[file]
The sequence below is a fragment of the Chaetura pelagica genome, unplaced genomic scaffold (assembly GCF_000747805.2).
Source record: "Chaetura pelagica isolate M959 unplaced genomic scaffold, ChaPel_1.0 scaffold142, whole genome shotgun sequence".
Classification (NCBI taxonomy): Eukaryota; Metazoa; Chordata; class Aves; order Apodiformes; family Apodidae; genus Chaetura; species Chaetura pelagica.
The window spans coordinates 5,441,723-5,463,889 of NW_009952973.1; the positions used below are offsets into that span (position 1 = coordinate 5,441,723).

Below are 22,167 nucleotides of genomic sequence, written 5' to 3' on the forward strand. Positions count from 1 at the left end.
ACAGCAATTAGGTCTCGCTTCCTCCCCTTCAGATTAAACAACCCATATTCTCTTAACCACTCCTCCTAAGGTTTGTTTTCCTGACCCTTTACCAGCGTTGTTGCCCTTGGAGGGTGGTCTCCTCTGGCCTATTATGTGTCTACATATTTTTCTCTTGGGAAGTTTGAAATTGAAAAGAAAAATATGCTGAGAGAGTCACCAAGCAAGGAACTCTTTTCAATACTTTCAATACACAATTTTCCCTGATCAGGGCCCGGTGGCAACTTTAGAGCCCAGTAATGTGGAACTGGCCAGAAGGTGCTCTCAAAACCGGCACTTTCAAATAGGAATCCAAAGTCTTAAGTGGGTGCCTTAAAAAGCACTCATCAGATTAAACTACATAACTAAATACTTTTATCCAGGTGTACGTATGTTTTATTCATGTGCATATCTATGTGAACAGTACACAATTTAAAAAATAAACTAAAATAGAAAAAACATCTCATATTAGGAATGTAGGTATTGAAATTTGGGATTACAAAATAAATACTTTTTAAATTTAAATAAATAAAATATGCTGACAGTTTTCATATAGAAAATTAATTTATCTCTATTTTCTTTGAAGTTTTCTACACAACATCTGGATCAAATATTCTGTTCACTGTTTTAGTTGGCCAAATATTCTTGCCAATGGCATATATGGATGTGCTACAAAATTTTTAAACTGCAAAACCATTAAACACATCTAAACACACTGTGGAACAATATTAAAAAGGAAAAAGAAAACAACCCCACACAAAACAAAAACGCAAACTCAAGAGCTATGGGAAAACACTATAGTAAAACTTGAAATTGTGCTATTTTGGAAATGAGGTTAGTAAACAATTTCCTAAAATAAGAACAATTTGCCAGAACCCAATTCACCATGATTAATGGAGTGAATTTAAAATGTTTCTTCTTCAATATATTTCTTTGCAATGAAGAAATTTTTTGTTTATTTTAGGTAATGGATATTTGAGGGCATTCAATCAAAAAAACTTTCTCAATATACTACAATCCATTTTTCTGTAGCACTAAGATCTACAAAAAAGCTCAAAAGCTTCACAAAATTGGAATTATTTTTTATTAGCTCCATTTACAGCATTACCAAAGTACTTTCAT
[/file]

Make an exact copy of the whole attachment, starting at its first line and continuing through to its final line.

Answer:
The sequence below is a fragment of the Chaetura pelagica genome, unplaced genomic scaffold (assembly GCF_000747805.2).
Source record: "Chaetura pelagica isolate M959 unplaced genomic scaffold, ChaPel_1.0 scaffold142, whole genome shotgun sequence".
Classification (NCBI taxonomy): Eukaryota; Metazoa; Chordata; class Aves; order Apodiformes; family Apodidae; genus Chaetura; species Chaetura pelagica.
The window spans coordinates 5,441,723-5,463,889 of NW_009952973.1; the positions used below are offsets into that span (position 1 = coordinate 5,441,723).

Below are 22,167 nucleotides of genomic sequence, written 5' to 3' on the forward strand. Positions count from 1 at the left end.
ACAGCAATTAGGTCTCGCTTCCTCCCCTTCAGATTAAACAACCCATATTCTCTTAACCACTCCTCCTAAGGTTTGTTTTCCTGACCCTTTACCAGCGTTGTTGCCCTTGGAGGGTGGTCTCCTCTGGCCTATTATGTGTCTACATATTTTTCTCTTGGGAAGTTTGAAATTGAAAAGAAAAATATGCTGAGAGAGTCACCAAGCAAGGAACTCTTTTCAATACTTTCAATACACAATTTTCCCTGATCAGGGCCCGGTGGCAACTTTAGAGCCCAGTAATGTGGAACTGGCCAGAAGGTGCTCTCAAAACCGGCACTTTCAAATAGGAATCCAAAGTCTTAAGTGGGTGCCTTAAAAAGCACTCATCAGATTAAACTACATAACTAAATACTTTTATCCAGGTGTACGTATGTTTTATTCATGTGCATATCTATGTGAACAGTACACAATTTAAAAAATAAACTAAAATAGAAAAAACATCTCATATTAGGAATGTAGGTATTGAAATTTGGGATTACAAAATAAATACTTTTTAAATTTAAATAAATAAAATATGCTGACAGTTTTCATATAGAAAATTAATTTATCTCTATTTTCTTTGAAGTTTTCTACACAACATCTGGATCAAATATTCTGTTCACTGTTTTAGTTGGCCAAATATTCTTGCCAATGGCATATATGGATGTGCTACAAAATTTTTAAACTGCAAAACCATTAAACACATCTAAACACACTGTGGAACAATATTAAAAAGGAAAAAGAAAACAACCCCACACAAAACAAAAACGCAAACTCAAGAGCTATGGGAAAACACTATAGTAAAACTTGAAATTGTGCTATTTTGGAAATGAGGTTAGTAAACAATTTCCTAAAATAAGAACAATTTGCCAGAACCCAATTCACCATGATTAATGGAGTGAATTTAAAATGTTTCTTCTTCAATATATTTCTTTGCAATGAAGAAATTTTTTGTTTATTTTAGGTAATGGATATTTGAGGGCATTCAATCAAAAAAACTTTCTCAATATACTACAATCCATTTTTCTGTAGCACTAAGATCTACAAAAAAGCTCAAAAGCTTCACAAAATTGGAATTATTTTTTATTAGCTCCATTTACAGCATTACCAAAGTACTTTCAT